From Homemaker to Horticulture Champion
Several years ago, Theivanai was a happy homemaker for a family of four children. Her husband worked as an expert budder in Vavuniya to make ends meet. After several years, they decided to use a plot of their spare land to start a plant nursery. In 2006, the nursery was set up near their home and soon the responsibility of tending to the nursery fell on Theivanai. She began to study plants and propagation methods and was soon well-versed in techniques of plant nursery management.
The whole family began to get more involved in tending to the nursery. While Theivanai worked full-time tending to the plants; her husband spent his spare time budding and grafting; their two girls spent their weekends and holidays filling up polythene bags with potting mixture made in the backyard. In 2014 Theivanai received a rehabilitation loan of Rs. 50,000. With additional loans from her relatives she collected enough funds to build a well to irrigate her plants. Since there were now more loans to pay and mouths to feed, Theivanai was faced with the challenge to push for greater (and faster) development of the nursery. However, the success rate of her venture began to show signs of slowing down.
Theivanai started raising seedlings from selected 'mother' plants (from pedigree farmers) producing lime, arecanut, jack, king coconut and a range of flower plants from cuttings. Using her relationship with the Government Seed Production Farm in Vavuniya (where her husband worked) she was able to easily get information about the sources of quality plants. She was propagating 6-8 different types of plants and sold them to the customers who visited the farm. She then registered herself as private nursery woman with the of Department of Agriculture. Theivanai seemingly had all the ingredients for success and was ready to maintain a flourishing business. But, few knew about Theivanai and her backyard nursery.
Under the SUNRISE Project, Oxfam in Sri Lanka selected Theivanai as one of their SME plant suppliers in 2016. The SUNRISE project has been actively at work in the North, East and Sabaragamuwa Provinces of Sri Lanka. Supported by DFAT funding sources, it's purpose is to nurture a viable group of women-led enterprises in agriculture and handloom value chains and create enabling environments for SMEs. She was able to supply high quality seedlings which the SUNRISE project needed. She was provided with advanced training on plant nursery management and plant propagation techniques at the Horticultural Research and Development Institute (HORDI), Peradeniya. She also received exposure on advanced propagation methods at the CIC farm, Pelvehera. Then came the next big break she was waiting for. The SUNRISE project, with the support of business development programs organized by Lanka Social Ventures (LSV) enrolled her in book-keeping training. She was quick to see how she could use business principles to expand her nursery project. Book-keeping wasn’t the easiest thing for her as she was more at ease in the kitchen than working with numbers. This was when her eldest daughter stepped up and soon, they were both working together and learning how recording and maintaing numbers could help them turn both their life and their business around.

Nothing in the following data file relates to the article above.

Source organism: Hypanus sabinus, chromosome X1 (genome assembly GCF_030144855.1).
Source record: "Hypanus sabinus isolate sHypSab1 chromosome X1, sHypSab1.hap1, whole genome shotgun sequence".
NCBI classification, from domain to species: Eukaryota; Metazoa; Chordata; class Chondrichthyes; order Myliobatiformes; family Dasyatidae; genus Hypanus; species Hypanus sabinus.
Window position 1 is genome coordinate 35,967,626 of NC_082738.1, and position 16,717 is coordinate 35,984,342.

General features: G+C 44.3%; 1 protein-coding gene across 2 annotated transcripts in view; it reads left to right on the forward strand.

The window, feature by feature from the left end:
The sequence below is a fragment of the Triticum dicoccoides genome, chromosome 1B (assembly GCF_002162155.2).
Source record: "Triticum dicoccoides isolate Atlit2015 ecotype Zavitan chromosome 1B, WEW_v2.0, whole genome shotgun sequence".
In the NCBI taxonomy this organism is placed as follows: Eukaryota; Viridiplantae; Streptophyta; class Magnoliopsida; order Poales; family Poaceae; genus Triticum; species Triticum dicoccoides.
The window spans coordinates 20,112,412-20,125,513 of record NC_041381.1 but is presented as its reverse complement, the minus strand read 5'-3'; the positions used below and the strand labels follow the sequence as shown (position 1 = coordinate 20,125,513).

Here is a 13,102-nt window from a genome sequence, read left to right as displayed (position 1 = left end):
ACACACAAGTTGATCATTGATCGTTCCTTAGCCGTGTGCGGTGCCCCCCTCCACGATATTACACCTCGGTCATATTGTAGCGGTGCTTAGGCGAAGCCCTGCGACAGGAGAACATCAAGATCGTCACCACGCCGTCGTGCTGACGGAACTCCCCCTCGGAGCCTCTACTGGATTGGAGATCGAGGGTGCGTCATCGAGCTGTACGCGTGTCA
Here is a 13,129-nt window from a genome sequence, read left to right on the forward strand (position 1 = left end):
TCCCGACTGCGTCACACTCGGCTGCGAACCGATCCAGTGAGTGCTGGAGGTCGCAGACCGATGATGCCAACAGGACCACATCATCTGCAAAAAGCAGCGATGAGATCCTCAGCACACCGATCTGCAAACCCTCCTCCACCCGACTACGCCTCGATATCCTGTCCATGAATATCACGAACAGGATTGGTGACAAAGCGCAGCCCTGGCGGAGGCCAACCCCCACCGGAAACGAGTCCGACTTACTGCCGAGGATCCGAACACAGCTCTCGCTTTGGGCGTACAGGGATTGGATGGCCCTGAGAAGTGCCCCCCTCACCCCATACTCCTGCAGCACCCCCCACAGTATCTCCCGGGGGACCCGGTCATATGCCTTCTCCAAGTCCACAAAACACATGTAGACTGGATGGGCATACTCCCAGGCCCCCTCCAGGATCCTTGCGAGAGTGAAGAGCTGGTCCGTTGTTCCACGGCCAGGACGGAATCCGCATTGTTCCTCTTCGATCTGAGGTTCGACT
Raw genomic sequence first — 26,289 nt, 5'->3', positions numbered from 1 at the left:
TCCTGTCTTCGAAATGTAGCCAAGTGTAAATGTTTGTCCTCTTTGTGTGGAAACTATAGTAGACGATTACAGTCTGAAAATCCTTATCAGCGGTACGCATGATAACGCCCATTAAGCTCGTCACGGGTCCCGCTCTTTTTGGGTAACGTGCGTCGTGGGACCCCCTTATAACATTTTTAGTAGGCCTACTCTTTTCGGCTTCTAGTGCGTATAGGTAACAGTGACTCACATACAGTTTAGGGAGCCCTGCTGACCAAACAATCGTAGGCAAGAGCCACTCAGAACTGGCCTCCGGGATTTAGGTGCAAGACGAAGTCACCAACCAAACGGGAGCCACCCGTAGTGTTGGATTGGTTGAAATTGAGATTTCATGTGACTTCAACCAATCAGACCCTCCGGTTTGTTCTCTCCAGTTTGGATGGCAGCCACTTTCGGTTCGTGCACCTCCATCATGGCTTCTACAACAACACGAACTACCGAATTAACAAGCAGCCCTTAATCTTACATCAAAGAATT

The small greenhouse she received from the project helps to grow plants that need an extra bit of care during the young stages and thereby increase her scale of production. The ‘Nivethini Plant Nursery’ named after her daughter was gaining a reputation for quality. Her nursery was able to meet the DOA certification for quality plants because of prior investments she had made to collect pedigreed mother plants. With newly acquired skills she was practicing new plant propagation methods and was producing a wide range of nursery plants from cuttings of betel vine, crotons, shoe-flower, layering of guava, rose apple, pomegranate, budding and grafting roses, orange etc. She engaged herself in selling the plants to farmers. Her income was still Rs. 3,000-5000 per month. The book-keeping taught her that she must have more sales to make more profit. This encouraged her to begin selling her plants outside her home town, and even the district. The only way to do this was to have a reliable means of transport.. Again relying on her newly acquired book-keeping skills, it became apparent that she would need to lease a truck for the business.
With a leased truck the Nivethini Nursery now reaches out to farmers in Mullaitivu and Kilinochchi districts and the remote corners of the home district of Vavuniya. There is a set visiting schedule and people know when they can expect to see Theivanai and her truck-full of plants arriving. At present, she has nearly 40,000-42,000 plants ranging between 25 -30 types in her nursery. When she goes out on sales, she adorns her truck with a banner on the side for everyone to see where the plants come from. She keeps her plants on the shelves inside the truck to minimize damage. She now earns an average of Rs. 2,800-3,500 daily.
During temple festivals and village fairs her earnings rise to Rs.5,000-6,500 per day. As a result, she can now expect to earn Rs. 40,000-45,000 per month.
The villagers and farmers trust the superior quality of plants from Nivethini nursery. She has never recieved any complaints about the plant quality and plans to keep it that way. She has offered to replace any plants free of charge in the client isn't satisfied with the purchase. However, there is also more work to be done. She wants to have more clients visiting her to buy directly from the nursery and is eager to develop her business in such a way that this goal is eventually reached.
For Theivanai and her family, the Nivethini Nursery forms the heart of their household. The whole family is a part of the nursery business and as their plants bloom in thousands of homesteads in the region, so will her business.